Idyll XV. The Festival of Adonis

by Theocritus


Praxinoae in?
Yes, Gorgo dear! At last!
That you're here now's a marvel! See to a chair,
A cushion, Eunoae!
I lack naught.
Sit down.
Oh, what a thing is spirit! Here I am,
Praxinoae, safe at last from all that crowd
And all those chariots--every street a mass
Of boots and uniforms! And the road, my dear,
Seemed endless--you live now so far away!
This land's-end den--I cannot call it house--
My madcap hired to keep us twain apart
And stir up strife. 'Twas like him, odious pest!
Nay call not, dear, your lord, your Deinon, names
To the babe's face. Look how it stares at you!
There, baby dear, she never meant Papa!
It understands, by'r lady! Dear Papa!
Well, yesterday (that means what day you like)
'Papa' had rouge and hair-powder to buy;
He brought back salt! this oaf of six-foot-one!
Just such another is that pickpocket
My Diocleides. He bought t'other day
Six fleeces at seven drachms, his last exploit.
What were they? scraps of worn-out pedlar's-bags,
Sheer trash.--But put your cloak and mantle on;
And we'll to Ptolemy's, the sumptuous king,
To see the _Adonis_. As I hear, the queen
Provides us something gorgeous.
Ay, the grand
Can do things grandly.
When you've seen yourself,
What tales you'll have to tell to those who've not.
'Twere time we started!
All time's holiday
With idlers! Eunoae, pampered minx, the jug!
Set it down here--you cats would sleep all day
On cushions--Stir yourself, fetch water, quick!
Water's our first want. How she holds the jug!
Now, pour--not, cormorant, in that wasteful way--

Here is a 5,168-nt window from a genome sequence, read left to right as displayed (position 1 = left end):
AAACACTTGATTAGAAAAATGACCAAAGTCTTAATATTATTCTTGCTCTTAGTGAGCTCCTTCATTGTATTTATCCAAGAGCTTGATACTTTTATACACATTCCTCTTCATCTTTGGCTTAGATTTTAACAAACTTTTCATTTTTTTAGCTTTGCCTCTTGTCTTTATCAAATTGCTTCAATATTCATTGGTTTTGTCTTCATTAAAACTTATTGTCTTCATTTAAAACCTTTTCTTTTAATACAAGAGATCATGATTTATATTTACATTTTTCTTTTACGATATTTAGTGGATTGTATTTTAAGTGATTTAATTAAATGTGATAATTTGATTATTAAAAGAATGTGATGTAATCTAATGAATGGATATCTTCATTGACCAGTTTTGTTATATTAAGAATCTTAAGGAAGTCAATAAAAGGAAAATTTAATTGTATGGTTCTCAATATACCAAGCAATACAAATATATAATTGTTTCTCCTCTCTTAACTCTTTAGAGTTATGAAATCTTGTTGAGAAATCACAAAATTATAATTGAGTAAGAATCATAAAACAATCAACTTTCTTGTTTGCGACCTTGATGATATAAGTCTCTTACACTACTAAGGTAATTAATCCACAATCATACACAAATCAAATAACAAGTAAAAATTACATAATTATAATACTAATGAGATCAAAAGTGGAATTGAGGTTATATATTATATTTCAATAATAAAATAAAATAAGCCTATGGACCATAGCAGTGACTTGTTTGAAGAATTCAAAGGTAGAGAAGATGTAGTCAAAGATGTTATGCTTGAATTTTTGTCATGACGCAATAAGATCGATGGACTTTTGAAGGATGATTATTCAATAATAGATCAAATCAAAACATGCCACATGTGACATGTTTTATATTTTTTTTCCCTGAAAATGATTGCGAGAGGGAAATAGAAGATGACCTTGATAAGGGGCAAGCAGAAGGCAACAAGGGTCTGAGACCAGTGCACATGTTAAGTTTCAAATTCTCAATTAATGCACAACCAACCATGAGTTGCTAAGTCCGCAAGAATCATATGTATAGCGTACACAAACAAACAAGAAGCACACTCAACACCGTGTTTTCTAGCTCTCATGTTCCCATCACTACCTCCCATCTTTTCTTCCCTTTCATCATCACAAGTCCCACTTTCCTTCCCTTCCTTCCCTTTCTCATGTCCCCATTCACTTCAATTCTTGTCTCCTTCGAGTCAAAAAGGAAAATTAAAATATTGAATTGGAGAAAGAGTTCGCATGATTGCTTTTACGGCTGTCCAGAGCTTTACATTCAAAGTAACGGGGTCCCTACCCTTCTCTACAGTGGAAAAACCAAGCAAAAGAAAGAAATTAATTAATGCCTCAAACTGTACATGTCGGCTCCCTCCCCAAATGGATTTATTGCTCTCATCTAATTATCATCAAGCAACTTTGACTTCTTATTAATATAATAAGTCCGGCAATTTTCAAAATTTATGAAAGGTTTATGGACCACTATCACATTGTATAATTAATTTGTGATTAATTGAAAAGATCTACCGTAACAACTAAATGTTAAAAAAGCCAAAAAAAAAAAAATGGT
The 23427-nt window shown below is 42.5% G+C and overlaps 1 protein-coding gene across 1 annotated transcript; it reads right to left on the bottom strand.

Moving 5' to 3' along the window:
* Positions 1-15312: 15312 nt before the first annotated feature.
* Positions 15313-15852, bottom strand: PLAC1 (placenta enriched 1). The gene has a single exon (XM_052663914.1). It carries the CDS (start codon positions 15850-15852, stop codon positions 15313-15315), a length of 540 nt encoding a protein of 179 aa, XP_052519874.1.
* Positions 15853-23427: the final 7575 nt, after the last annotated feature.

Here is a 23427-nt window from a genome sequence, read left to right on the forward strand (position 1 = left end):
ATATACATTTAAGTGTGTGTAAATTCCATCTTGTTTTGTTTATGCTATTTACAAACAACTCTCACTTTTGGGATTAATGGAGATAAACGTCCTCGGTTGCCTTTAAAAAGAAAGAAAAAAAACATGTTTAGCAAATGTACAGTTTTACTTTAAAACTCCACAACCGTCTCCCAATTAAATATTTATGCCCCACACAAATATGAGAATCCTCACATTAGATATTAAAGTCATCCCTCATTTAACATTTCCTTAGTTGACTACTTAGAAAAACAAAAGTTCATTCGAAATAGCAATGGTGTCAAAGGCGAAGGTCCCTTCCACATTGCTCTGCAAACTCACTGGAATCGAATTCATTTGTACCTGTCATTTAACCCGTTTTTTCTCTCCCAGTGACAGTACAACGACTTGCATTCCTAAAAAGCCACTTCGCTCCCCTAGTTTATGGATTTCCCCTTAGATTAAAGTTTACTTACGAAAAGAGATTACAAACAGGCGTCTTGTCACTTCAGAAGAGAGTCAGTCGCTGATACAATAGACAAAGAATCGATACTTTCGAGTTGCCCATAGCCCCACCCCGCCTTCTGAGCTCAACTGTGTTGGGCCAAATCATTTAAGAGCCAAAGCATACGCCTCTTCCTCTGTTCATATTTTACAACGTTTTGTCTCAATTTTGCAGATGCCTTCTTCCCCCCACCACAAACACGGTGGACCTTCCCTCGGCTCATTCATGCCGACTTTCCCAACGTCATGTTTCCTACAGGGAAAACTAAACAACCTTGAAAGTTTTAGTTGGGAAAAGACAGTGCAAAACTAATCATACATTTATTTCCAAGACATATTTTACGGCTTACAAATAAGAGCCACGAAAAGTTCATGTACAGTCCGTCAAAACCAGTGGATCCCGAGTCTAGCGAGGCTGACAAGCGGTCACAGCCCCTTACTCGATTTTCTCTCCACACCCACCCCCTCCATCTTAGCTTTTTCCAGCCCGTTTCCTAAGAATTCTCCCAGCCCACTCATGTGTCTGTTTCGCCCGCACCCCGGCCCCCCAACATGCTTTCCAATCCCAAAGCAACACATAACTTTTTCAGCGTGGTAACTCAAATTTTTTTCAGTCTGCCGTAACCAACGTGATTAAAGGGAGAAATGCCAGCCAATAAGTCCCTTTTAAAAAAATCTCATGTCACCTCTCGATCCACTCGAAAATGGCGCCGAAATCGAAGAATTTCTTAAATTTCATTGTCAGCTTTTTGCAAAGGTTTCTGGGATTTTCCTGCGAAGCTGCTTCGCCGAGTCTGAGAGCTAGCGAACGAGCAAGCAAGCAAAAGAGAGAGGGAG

You've drenched my dress, bad luck t'you! There, enough:
I have made such toilet as my fates allowed.
Now for the key o' the plate-chest. Bring it, quick!
My dear, that full pelisse becomes you well.
What did it stand you in, straight off the loom?
Don't ask me, Gorgo: two good pounds and more.
Then I gave all my mind to trimming it.
Well, 'tis a great success.
I think it is.
My mantle, Eunoae, and my parasol!
Arrange me nicely. Babe, you'll bide at home!
Horses would bite you--Boo!--Yes, cry your fill,
But we won't have you maimed. Now let's be off.
You, Phrygia, take and nurse the tiny thing:
Call the dog in: make fast the outer door!
Gods! what a crowd! How, when shall we get past
This nuisance, these unending ant-like swarms?
Yet, Ptolemy, we owe thee thanks for much
Since heaven received thy sire! No miscreant now
Creeps Thug-like up, to maul the passer-by.
What games men played erewhile--men shaped in crime,
Birds of a feather, rascals every one!
--We're done for, Gorgo darling--here they are,
The Royal horse! Sweet sir, don't trample me!
That bay--the savage!--reared up straight on end!
Fly, Eunoae, can't you? Doggedly she stands.
He'll be his rider's death!--How glad I am
My babe's at home.
Praxinoae, never mind!
See, we're before them now, and they're in line.
There, I'm myself. But from a child I feared
Horses, and slimy snakes. But haste we on:
A surging multitude is close behind.
GORGO [_to Old Lady_].
From the palace, mother?
Ay, child.
Is it fair
Of access?
Trying brought the Greeks to Troy.
Young ladies, they must try who would succeed.
The crone hath said her oracle and gone.
Women know all--how Adam married Eve.
--Praxinoae, look what crowds are round the door!
Fearful! Your hand, please, Gorgo. Eunoae, you
Hold Eutychis--hold tight or you'll be lost.
We'll enter in a body--hold us fast!
Oh dear, my muslin dress is torn in two,
Gorgo, already! Pray, good gentleman,
(And happiness be yours) respect my robe!
I could not if I would--nathless I will.
They come in hundreds, and they push like swine.
Lady, take courage: it is all well now.
And now and ever be it well with thee,
Sweet man, for shielding us! An honest soul